Easily Counting Different Types of Files on Your Computer


There are a few ways you can count the specific types of files on a particular folder on your computer. For example, you can use the old school command line Dir with /s, or you can use the search feature in Windows 7 and 8. Or, you can use something even cooler that can not only count one specific type but many types at once.

Here is how you can achieve it using PowerShell, thanks to the Scripting Guy for the trick.

Basically, it uses the Get-ChildItem cmdlet to recursively scan a particular folder to retrieve specified types of files you want to count, and then pipe the results through to Group-Object cmdlet, with grouping on the Extension property with the -NoElement switch to remove the individual file information.

To simplify this, let’s just see an example that counts the number of files for JPG, PNG, TIF, DOC, and DOCX in my H: drive. Open PowerShell console and run the following command:

Get-ChildItem -Recurse -Include *.jpg, *.png, *.tif, *.doc, *.docx | Group-Object Extension -NoElement

Windows PowerShell Get ChildItem 600x94 - Easily Counting Different Types of Files on Your Computer

Cool, easy, quick, and accurate. Don’t you agree?


  1. If for some reason you have to generate a report like this on a system where PowerShell isn’t available (.NET issues, old OS, etc.), you can generate a similar report using Microsoft’s LogParser. Contrary to its name, LogParser does more than read log files and can treat the file system as a database that can be accessed using SQL type queries.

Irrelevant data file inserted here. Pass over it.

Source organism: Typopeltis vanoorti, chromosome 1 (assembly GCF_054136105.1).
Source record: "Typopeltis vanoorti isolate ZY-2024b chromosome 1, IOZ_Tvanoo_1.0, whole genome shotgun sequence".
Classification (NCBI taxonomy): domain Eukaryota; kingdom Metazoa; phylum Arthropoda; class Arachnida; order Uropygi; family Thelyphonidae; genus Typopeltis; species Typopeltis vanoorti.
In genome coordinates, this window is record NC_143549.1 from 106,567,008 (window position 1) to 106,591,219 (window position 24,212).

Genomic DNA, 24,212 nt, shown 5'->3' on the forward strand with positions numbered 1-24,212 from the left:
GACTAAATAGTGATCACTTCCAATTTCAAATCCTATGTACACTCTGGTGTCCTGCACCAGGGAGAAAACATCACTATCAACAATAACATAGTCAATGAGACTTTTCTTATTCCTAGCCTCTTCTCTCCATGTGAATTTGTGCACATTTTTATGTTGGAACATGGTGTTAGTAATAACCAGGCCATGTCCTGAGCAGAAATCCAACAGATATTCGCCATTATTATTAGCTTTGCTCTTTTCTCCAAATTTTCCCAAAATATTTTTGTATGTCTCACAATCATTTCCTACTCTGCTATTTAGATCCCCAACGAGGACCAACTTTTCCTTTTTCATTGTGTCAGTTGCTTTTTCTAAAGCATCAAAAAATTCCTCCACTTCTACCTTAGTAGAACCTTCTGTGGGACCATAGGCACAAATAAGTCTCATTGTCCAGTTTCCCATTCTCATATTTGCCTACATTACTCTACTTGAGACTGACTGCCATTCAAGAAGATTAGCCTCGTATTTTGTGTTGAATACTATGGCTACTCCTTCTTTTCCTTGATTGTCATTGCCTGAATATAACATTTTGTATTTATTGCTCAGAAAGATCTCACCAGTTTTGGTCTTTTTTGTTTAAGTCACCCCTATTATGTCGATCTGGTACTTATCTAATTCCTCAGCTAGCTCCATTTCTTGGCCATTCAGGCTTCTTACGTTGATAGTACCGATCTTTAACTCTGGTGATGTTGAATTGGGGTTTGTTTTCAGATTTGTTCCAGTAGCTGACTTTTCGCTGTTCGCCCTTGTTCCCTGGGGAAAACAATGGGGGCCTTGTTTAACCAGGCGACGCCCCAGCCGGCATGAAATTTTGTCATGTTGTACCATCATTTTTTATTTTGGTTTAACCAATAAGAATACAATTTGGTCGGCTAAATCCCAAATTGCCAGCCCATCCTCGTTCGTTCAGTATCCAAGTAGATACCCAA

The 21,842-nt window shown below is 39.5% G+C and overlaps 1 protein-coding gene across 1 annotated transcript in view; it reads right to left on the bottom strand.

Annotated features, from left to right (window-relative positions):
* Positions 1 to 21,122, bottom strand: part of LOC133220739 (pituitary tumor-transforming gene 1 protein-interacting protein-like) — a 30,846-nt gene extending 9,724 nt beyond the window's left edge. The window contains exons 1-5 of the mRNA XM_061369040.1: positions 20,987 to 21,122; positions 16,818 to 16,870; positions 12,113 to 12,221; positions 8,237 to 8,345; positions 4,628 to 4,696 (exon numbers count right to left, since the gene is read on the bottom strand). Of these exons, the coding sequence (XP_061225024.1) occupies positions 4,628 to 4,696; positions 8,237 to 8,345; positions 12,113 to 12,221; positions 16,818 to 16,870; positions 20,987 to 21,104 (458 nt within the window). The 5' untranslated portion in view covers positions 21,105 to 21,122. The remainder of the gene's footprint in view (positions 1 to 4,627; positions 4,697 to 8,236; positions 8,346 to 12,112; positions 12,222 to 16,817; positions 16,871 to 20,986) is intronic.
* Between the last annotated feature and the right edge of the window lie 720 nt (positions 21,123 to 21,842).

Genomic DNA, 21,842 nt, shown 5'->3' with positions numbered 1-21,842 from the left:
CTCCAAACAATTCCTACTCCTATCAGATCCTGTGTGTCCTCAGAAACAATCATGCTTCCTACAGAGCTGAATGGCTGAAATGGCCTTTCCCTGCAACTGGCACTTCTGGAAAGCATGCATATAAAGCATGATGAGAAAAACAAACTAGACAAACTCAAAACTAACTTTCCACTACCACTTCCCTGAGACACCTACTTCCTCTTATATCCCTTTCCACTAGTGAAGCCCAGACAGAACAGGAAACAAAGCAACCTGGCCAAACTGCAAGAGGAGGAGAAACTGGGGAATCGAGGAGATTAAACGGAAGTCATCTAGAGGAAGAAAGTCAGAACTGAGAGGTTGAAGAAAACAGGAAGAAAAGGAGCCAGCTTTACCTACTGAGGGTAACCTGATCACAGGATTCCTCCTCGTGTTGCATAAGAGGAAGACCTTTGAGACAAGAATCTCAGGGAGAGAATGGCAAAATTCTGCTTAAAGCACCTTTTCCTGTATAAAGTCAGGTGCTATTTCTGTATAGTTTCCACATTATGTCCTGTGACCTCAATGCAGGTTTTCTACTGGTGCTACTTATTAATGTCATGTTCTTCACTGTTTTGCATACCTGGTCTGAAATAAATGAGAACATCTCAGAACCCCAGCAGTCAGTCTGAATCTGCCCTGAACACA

But Powershell is so flexible……!

  2. To get file extension count for all files, just replace the explicit file extensions with *.*

    Get-ChildItem -Recurse -Include *.* | Group-Object Extension -NoElement

  3. This is a helpful Powershell command, but the results seem to be limited to 9999.
    Can this Powershell command be modified to count over 100,000 file types?

    At the moment I’m using this command, which searches the directories and subdirectories of “F:\Documents” and does a count of .xls files, but disregards the case of the file extension.

    dir /s “F:\Documents” | find /c /i “.xls”



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